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Tuesday, July 23, 2013

Pourquoi le PDG d'Orange a tort (Why the CEO of Orange is wrong)

In the news: The last telegraph services in the world came to a halt last week. Who would have though this can happen, less than 40 years ago?  Where the EU telecom operators will be in 40 years?
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It is a rare occasion to see the president of such a big EU company, such as Orange, getting so angry on the European Commission but these are, definitely, times of big stress for the EU telecom companies.

In an interview to the French press published yesterday, Mr.Richard is demonizing the European Commission as the source of all the bad things that happen to this industry from 20 years to day.  Mr.Richard is clearly upset and many things may be said whilst anger is high.  See here some of these statements:
The Commission is the accomplice of an American player against the European operators which employ and invest considerably in this industry. This would not happen in US!” What ?
And further on :
Brussels played largely in favor of the Asians by implementing a regulation which aims solely to reduce the prices and putting under pressure the Europeans equipment manufacturers, such as Alcatel and Nokia”.  

I could understand when such statements were made by a minister in a Socialist government but I find it difficult for me to understand how such accusations can be made by the head of a (largely) private undertaking. 

Let’s think a little:  The European Commission should be complacent and support EU companies on the simple reason that they fight with an US corporation? Failure to do this makes the European Commission “an accomplice” of a complainant (tough words – “accomplice” is coming from the criminal law and means someone is involved in a crime!).   Or should the Commission close its eyes on the mere reason that the investigated companies create jobs and invest in Europe.  I doubt that they are doing this as “Good Samaritans” – they do it for profit.  This is absolutely normal but no company should claim a more favorable position because of just doing its job.  
Besides, Mr.Richard is wrong – antitrust authorities in US do not use to grant a privileged status to US Corporations – this is the country where giants such as Standard Oil and AT&T/Bell Systems were dismantled following decisions of the antitrust authorities.  By the way, the two giants that Mr.Richard mentions in his interview as dominating in the US market – AT&T and Verizon – are the results of the dismantling of the former incumbent in 1984 and their force today, including the capacity to take over any EU mobile operator, including Orange, is the result of pure competition, the very policy that the European Commission promotes from 20 years and that Mr.Richard is blaming!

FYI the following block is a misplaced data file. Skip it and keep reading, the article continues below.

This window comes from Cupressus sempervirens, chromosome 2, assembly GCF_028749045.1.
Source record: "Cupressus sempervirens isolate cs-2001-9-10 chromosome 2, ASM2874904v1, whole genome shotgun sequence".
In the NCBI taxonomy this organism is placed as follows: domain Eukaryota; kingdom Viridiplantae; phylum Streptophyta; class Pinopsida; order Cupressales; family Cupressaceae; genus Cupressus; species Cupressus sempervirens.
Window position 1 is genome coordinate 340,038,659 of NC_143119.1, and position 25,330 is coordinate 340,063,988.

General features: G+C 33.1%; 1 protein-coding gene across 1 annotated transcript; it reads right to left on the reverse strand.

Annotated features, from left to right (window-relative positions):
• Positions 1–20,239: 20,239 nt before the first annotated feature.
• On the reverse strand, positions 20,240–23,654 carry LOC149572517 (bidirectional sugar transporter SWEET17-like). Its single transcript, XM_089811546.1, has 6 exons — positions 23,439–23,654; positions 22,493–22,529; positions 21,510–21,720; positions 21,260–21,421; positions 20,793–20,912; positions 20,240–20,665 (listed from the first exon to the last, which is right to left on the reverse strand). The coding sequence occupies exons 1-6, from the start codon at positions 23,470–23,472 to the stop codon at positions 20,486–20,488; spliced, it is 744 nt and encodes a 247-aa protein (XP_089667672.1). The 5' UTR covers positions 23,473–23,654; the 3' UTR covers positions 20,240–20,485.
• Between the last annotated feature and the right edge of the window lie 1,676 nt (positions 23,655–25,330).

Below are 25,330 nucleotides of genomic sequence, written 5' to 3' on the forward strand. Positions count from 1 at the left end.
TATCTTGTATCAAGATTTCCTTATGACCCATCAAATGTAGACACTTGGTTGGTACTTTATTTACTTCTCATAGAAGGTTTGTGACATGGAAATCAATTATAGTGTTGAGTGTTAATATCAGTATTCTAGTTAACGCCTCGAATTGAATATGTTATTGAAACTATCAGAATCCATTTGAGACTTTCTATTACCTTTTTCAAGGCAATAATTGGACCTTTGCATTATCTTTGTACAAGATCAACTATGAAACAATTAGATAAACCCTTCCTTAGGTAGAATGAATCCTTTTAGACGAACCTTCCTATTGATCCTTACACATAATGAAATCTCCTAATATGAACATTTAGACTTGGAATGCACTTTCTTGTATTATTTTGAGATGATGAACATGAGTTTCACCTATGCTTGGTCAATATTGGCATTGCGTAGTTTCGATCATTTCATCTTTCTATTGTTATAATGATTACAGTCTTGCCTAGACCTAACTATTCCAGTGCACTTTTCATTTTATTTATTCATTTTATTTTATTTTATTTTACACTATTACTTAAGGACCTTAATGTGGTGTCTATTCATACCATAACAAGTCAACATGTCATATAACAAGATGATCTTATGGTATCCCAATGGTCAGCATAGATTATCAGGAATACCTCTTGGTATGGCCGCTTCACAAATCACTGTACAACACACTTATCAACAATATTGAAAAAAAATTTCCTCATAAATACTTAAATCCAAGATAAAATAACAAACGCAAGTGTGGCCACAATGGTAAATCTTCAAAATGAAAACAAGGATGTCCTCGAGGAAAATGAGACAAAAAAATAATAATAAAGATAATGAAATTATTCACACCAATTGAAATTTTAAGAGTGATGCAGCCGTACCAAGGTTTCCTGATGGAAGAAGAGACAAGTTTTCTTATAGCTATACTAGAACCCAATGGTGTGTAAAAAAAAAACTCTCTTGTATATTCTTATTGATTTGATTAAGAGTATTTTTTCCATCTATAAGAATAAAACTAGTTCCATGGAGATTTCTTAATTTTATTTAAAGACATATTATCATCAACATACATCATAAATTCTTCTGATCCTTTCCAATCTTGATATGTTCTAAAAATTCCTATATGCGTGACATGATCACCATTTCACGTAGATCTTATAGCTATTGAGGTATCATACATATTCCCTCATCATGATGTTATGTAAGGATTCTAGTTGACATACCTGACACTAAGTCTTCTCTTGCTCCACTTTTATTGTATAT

I doubt that such divestitures would have happened in France and in most of the EU Member States, where the national champions are praised but, of course, less efficient that competitors in US or in Asia.

What about the reduction of the prices and the fall of telecom manufacturers, such as Alcatel and Nokia?  Both the Alcatel chagrin and Nokia imbroglio originate inside these two companies and have nothing to do with the companies from Asia. Nokia, for instance, missed the trend towards smartphones and was overtaken with ease by the new tigers from Asia which flooded the market with modern, good looking and (yes!) cheap smartphones coming from Asia + not so cheap but desired smartphones coming from US (also produced in Asia). Nokia, Alcatel and the like failed to notice the wave of change even until this well above them. Most importantly, they failed to innovate and thought that they can glide in the market. 

I can agree that the European Commission is sometimes too rigid and tends to overlook certain basic problems, for instance in respect of ensuring a coordinated management of the spectrum in the Member States or offering a clear roadmap for the telecom operators.  The European Commission is not perfect but did and is doing lot of good, from which the EU mobile operators also benefit. 


If Orange and other telecom operators from EU will continue to have a stance such the one expressed yesterday by Mr.Richard, their future looks bleak - rather like Nokia’s than the future of Verizon or that of Wutchison Wampoa.  A softer hand from the European Commission would do more harm than good and would just postpone this unhappy end for the EU mobile operators. What is necessary, instead, is more dialogue between the operators and the regulators, in order to conciliate the various goals followed by the Commission with the possibilities of the market players.